Results of the Whitbread Book Award in the year 2000.
This stunning historical novel delves into a hidden side of eighteenth-century England: the world of infanticide and child slavery.
Otis Gardiner, the Coram man, makes a vicious living disposing of the unwanted children and illegitimate offspring of distraught young women, rich and poor. Meshak is Otis’s oppressed, simpleminded son, who finally discovers an infant he considers special enough to risk saving out of the hundreds who have succumbed to his father’s brutality. The infant’s father is Alexander Ashbrook, a brilliant young aristocrat disinherited by his family for his devotion to a forbidden career, who is astonishingly unaware that he even has a son, much less that he has abandoned him.
Around this trio and a host of other characters swirls Jamila Gavin’s carefully orchestrated plot, in this disturbing, ultimately uplifting novel about sons and fathers, abuse and abandonment, treachery and devotion.
Erin Law and her friends are Damaged Children. At least that is the label given to them by Maureen, the woman who runs the orphanage that they live in. Damaged, Beyond Repair because they have no parents to take care of them. But Erin knows that if they care for each other they can put up with the psychologists, the social workers, the therapists—at least most of the time. Sometimes there is nothing left but to run away, to run for freedom. And that is what Erin and two friends do, run away one night downriver on a raft.
What they find on their journey is stranger than you can imagine, maybe, and you might not think it’s true. But Erin will tell you it is all true. And the proof is a girl named Heaven Eyes, who sees through all the darkness in the world to the joy that lies beneath.
It is 1199 and young Arthur de Caldicot is waiting impatiently to grow up and become a knight. One day his friend’s father, Merlin, gives him a shining piece of obsidian, and his life becomes entwined with that of his namesake, the Arthur whose story he sees unfold in the stone.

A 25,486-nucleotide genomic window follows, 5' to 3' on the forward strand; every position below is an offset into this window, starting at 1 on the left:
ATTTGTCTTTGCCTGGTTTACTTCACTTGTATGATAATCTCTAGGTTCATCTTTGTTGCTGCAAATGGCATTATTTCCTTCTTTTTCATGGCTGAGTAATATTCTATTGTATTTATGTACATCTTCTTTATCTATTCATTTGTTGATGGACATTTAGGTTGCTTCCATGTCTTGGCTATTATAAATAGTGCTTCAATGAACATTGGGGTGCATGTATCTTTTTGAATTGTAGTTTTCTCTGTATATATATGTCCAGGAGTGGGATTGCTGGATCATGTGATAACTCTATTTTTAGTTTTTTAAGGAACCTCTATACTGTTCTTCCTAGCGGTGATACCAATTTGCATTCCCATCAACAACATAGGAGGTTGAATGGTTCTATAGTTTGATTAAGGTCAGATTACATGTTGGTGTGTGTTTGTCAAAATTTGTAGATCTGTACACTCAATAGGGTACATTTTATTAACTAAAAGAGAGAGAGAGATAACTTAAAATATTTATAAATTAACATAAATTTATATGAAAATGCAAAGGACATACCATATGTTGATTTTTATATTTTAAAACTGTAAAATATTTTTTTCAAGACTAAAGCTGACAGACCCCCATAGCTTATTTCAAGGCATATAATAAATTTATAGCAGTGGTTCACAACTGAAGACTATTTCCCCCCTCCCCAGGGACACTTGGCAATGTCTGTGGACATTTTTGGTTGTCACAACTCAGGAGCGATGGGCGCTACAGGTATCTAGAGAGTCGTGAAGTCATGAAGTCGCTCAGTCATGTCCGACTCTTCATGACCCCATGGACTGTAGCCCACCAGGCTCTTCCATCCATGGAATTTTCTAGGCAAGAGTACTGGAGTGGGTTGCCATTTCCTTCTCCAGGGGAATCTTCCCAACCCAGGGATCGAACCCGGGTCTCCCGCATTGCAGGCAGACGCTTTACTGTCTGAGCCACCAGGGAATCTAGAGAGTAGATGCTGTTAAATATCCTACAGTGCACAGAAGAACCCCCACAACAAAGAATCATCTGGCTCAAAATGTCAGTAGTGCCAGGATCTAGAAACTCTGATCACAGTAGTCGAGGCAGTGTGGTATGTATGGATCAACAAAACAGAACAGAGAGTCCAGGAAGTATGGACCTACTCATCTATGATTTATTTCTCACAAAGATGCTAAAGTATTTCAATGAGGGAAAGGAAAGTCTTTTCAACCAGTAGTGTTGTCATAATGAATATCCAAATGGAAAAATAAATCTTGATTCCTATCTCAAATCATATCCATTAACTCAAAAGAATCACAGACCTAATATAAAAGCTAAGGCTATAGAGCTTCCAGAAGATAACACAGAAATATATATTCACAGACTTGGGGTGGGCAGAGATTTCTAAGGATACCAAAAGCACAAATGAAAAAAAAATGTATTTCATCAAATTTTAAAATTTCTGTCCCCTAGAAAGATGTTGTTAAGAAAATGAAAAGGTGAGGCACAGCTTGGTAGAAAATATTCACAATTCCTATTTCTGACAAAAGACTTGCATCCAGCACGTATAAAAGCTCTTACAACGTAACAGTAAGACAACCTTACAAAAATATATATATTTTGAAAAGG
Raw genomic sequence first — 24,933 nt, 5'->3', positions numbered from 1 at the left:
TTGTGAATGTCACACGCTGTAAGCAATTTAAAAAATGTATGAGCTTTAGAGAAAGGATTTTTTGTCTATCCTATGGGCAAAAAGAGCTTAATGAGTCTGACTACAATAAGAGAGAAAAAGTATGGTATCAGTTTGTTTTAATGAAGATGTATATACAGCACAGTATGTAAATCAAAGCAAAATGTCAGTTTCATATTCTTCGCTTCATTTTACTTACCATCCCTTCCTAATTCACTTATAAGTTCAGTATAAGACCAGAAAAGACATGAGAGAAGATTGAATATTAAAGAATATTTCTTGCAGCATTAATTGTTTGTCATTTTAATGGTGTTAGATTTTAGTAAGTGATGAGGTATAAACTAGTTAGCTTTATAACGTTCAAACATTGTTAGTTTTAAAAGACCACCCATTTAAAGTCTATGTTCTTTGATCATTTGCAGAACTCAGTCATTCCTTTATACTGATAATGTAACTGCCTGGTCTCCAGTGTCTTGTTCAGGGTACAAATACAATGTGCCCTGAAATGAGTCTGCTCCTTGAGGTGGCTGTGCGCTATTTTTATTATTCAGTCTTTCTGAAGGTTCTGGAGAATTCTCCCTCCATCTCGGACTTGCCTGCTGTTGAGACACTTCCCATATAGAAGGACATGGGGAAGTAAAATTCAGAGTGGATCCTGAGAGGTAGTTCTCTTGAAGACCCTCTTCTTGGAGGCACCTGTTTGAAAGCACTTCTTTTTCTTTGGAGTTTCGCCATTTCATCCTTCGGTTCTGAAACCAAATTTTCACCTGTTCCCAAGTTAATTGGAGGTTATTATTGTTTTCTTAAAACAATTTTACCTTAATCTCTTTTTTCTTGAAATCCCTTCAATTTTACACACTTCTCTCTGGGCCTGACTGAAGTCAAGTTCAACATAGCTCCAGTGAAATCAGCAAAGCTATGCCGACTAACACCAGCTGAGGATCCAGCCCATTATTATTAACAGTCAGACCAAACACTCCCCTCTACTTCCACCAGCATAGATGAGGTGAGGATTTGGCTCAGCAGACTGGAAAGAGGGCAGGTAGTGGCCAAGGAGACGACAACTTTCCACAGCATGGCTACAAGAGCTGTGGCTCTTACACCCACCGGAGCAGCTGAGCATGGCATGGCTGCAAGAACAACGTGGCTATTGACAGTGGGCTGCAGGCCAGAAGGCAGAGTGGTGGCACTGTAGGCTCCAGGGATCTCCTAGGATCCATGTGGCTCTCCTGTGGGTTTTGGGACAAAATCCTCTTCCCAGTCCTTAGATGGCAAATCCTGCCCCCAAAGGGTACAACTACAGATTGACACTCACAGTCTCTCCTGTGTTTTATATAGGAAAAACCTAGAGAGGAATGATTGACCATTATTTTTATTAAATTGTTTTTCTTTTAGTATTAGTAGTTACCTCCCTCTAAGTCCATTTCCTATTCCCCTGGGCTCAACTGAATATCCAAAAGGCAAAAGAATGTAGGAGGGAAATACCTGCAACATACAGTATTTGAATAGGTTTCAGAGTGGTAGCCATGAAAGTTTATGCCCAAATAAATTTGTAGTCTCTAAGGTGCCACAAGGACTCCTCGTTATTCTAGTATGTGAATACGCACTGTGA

In this many-layered novel, King Arthur is seen as a mysterious presence influencing not just one time and place, but many. The 100 short chapters are almost like snapshots, not only of the mythic tales of King Arthur, but the earthy, uncomfortable reality of the Middle Ages. Written in the direct, open voice of a real boy living in a time of uncertainty about the future, this story touches on the issues of war and peace, social inequity, religion, reason, and superstition.
The classic struggle between Greece and Troy brought to life by a panoramic chorus of voices both humble and high, human and divine.
The siege of Troy has lasted almost ten years. Inside the walled city, food is becoming scarce and the death toll is rising. From the heights of Mount Olympus, the Gods keep watch.
But Aphrodite, Goddess of Love, is bored with the endless, dreary war, and so she turns her attention to two sisters: Marpessa, who is gifted with God-sight and serves as handmaiden to Helen, the most beautiful woman in the world; and Xanthe, who is kind and loving and tends the wounded soldiers in the Blood Room. When Eros fits an arrow to his silver-lit bow and lets it fly, neither sister will escape its power. …[more]